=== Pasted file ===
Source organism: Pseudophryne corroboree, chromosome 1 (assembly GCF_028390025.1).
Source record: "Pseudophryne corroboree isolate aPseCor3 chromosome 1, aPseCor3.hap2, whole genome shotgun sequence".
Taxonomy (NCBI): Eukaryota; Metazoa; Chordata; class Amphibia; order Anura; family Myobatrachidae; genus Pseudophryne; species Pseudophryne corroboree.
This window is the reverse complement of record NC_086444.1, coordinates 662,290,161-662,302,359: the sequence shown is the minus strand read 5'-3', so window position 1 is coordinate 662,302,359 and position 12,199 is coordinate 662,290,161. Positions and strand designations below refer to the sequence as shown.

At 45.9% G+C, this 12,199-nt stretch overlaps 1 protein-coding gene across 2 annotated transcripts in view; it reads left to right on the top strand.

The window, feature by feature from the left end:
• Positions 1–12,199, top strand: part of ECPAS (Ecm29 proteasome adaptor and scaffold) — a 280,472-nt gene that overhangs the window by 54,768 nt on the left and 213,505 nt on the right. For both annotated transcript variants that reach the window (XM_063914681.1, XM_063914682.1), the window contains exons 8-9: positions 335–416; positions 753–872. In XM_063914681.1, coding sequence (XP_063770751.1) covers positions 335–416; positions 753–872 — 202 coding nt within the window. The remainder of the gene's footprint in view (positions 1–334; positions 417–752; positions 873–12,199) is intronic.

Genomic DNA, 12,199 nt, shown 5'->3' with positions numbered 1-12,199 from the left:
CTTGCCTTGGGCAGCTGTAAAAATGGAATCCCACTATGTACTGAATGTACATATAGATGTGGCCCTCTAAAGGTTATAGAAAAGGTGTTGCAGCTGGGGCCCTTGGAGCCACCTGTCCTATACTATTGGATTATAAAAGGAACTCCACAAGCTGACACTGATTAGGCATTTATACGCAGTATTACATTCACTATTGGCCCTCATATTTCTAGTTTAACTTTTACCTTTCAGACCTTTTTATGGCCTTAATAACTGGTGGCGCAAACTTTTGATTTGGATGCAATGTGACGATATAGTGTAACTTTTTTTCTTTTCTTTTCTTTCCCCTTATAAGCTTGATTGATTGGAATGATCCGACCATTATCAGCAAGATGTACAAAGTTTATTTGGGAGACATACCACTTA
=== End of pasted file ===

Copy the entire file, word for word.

Source organism: Pseudophryne corroboree, chromosome 1 (assembly GCF_028390025.1).
Source record: "Pseudophryne corroboree isolate aPseCor3 chromosome 1, aPseCor3.hap2, whole genome shotgun sequence".
Taxonomy (NCBI): Eukaryota; Metazoa; Chordata; class Amphibia; order Anura; family Myobatrachidae; genus Pseudophryne; species Pseudophryne corroboree.
This window is the reverse complement of record NC_086444.1, coordinates 662,290,161-662,302,359: the sequence shown is the minus strand read 5'-3', so window position 1 is coordinate 662,302,359 and position 12,199 is coordinate 662,290,161. Positions and strand designations below refer to the sequence as shown.

At 45.9% G+C, this 12,199-nt stretch overlaps 1 protein-coding gene across 2 annotated transcripts in view; it reads left to right on the top strand.

The window, feature by feature from the left end:
• Positions 1–12,199, top strand: part of ECPAS (Ecm29 proteasome adaptor and scaffold) — a 280,472-nt gene that overhangs the window by 54,768 nt on the left and 213,505 nt on the right. For both annotated transcript variants that reach the window (XM_063914681.1, XM_063914682.1), the window contains exons 8-9: positions 335–416; positions 753–872. In XM_063914681.1, coding sequence (XP_063770751.1) covers positions 335–416; positions 753–872 — 202 coding nt within the window. The remainder of the gene's footprint in view (positions 1–334; positions 417–752; positions 873–12,199) is intronic.

Genomic DNA, 12,199 nt, shown 5'->3' with positions numbered 1-12,199 from the left:
CTTGCCTTGGGCAGCTGTAAAAATGGAATCCCACTATGTACTGAATGTACATATAGATGTGGCCCTCTAAAGGTTATAGAAAAGGTGTTGCAGCTGGGGCCCTTGGAGCCACCTGTCCTATACTATTGGATTATAAAAGGAACTCCACAAGCTGACACTGATTAGGCATTTATACGCAGTATTACATTCACTATTGGCCCTCATATTTCTAGTTTAACTTTTACCTTTCAGACCTTTTTATGGCCTTAATAACTGGTGGCGCAAACTTTTGATTTGGATGCAATGTGACGATATAGTGTAACTTTTTTTCTTTTCTTTTCTTTCCCCTTATAAGCTTGATTGATTGGAATGATCCGACCATTATCAGCAAGATGTACAAAGTTTATTTGGGAGACATACCACTTA